It was on a ski holiday with some pals to Bormio in Italy. Most of the others had been skiing a few times and persuaded me that I should ski with them rather than spend my time falling over on the bunny slopes. As the end of the holiday approached I was desperate to try a snowboard and cajoled the most adventurous member of the group into joining me for the last day.
We strapped in and headed up the nearest short drag lift (getting the hang of that was half the battle) then we just went for it. We had no instruction but tried to copy the riders we had seen. I was hooked from the first turn.
I spent the rest of the afternoon falling on my head and laughing with delight, meanwhile my friend was struggling with the drag lift and gave up out of caution when he saw me perform a particularly acrobatic head plant (happily he tried again a few years later and has long since given up skiing).
Amazingly, a photo from that very first day survives. Note the ski boots and plate bindings and the 1980s hand-me-down C&A "ski wear"!
With a base height of only 200m and a top lift at about 1000m Hafjell did not sound too promising but I was pleasantly surprised. The latitude, two hours drive north from Oslo's Gardermoen airport, means that there is normally plenty of snow despite the low altitude. A recent snowfall and persistent cold temperatures meant that conditions were very good last weekend when I was there.
Norway is expensive. Everything: accommodation, travel, lift passes and, especially, beer is pricey but I was adding a couple of days on to the end of a business trip so it seemed like a good opportunity and at least the travel was taken care of.
The resort is a 15 minute (read £25) taxi ride from Lillehammer which is well served by train directly from Oslo airport. The town is very proud of its Olympic heritage having hosted the Winter Games in 1994. Hafjell itself was the site of the Slalom events (snowboarding, you will recall, did not make the schedule until the 1998 games in Nagano). It was also due to host the womens' downhill event but the competitors complained that the slope was not steep enough and the event was moved to nearby Kvitfjell and run on the same course as the mens' downhill.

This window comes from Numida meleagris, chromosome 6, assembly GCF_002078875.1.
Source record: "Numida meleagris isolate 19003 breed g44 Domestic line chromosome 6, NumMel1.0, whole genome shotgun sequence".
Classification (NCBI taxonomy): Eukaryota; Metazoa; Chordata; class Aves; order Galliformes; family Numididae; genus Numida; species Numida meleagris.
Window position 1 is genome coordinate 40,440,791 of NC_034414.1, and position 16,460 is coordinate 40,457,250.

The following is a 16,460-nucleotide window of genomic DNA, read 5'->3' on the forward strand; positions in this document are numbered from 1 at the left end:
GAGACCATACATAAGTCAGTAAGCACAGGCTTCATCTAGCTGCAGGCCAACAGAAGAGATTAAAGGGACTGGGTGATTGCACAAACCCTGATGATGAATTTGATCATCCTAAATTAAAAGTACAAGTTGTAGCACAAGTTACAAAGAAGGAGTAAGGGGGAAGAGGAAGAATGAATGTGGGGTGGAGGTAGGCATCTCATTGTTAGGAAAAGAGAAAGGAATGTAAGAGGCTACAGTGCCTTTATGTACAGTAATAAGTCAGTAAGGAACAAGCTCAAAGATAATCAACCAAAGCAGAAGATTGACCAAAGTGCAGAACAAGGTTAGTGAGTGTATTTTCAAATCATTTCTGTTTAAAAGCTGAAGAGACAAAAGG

The ski area does not look that promising when you arrive with only the lower half of a couple of runs visible but higher up there is a decent amount of terrain served by three quad chair lifts and four main T-bars. The runs coming off the chairs get quite busy at the weekends but by enduring the drag lifts you can access some lovely tree lined runs with virtually no one else to get in your way.
Few of the runs could be described as challenging and there appeared to be limited off piste opportunities (plenty of cross country trails of course). Most of the terrain comprises well groomed wide gentle slopes which are perfect for high speed carving.
The "resort" has very few restaurants, bars or shops but it does have scope for lots of other winter activities, the main one being cross country skiing (we also took in a bob sleigh ride at the Olympic track on the other side of the valley).
Its not a place you would go for a ski holiday although it certainly is worthwhile for a weekend if you are in Oslo or nearby.
I had heard of Teleboards before but never actually seen one in action until last weekend at Hafjell in Norway. I saw a guy whiz past me and, thinking he was riding a Skwal, I took off in pursuit to have a chat (being a bit of a Skwal fan myself).
As I followed I could see that his heels were lifting and I realised he was riding a Teleboard! I was immediately enthused like a bird spotter (some might say trainspotter) catching a glimpse of a rare and exotic species and quickly caught up with him.
He introduced himself as Bjørn Oskar Venås Røbergrider, a demo rider for the Norwegian distributor, telebord.no. We had quite a chat and he told me he felt it was more like skiing than riding but admitted that he was from a skiing background. To me it looked like a superb carving tool that I would love to try. Unfortunately, demos seem to be few and far between.
I noticed the Eurostar offer of a day in the Alps for £99 a couple of weeks ago and was tempted.
Traveling overnight on Friday, riding all day Saturday and returning overnight to recover on Sunday is hardcore, so credit to bullet on the snowHeads board for doing it.
SCUK has the latest on the ambitious plans to extend the Sheffield Ski Village.
The Finn, Antti Autti, kicked off his final run in the Winter X games Superpipe competition last night with a pair of back to back 1080°s. Wow. No wonder he took gold.
Gadling ran a top ten tunes to ride to feature yesterday. It reminded me of how, when I was learning, I used to hum Sheryl Crow's "Every day is winding road" as it forced me to remember to keep turning.
So I was wondering, what songs best embody the rhythm of riding?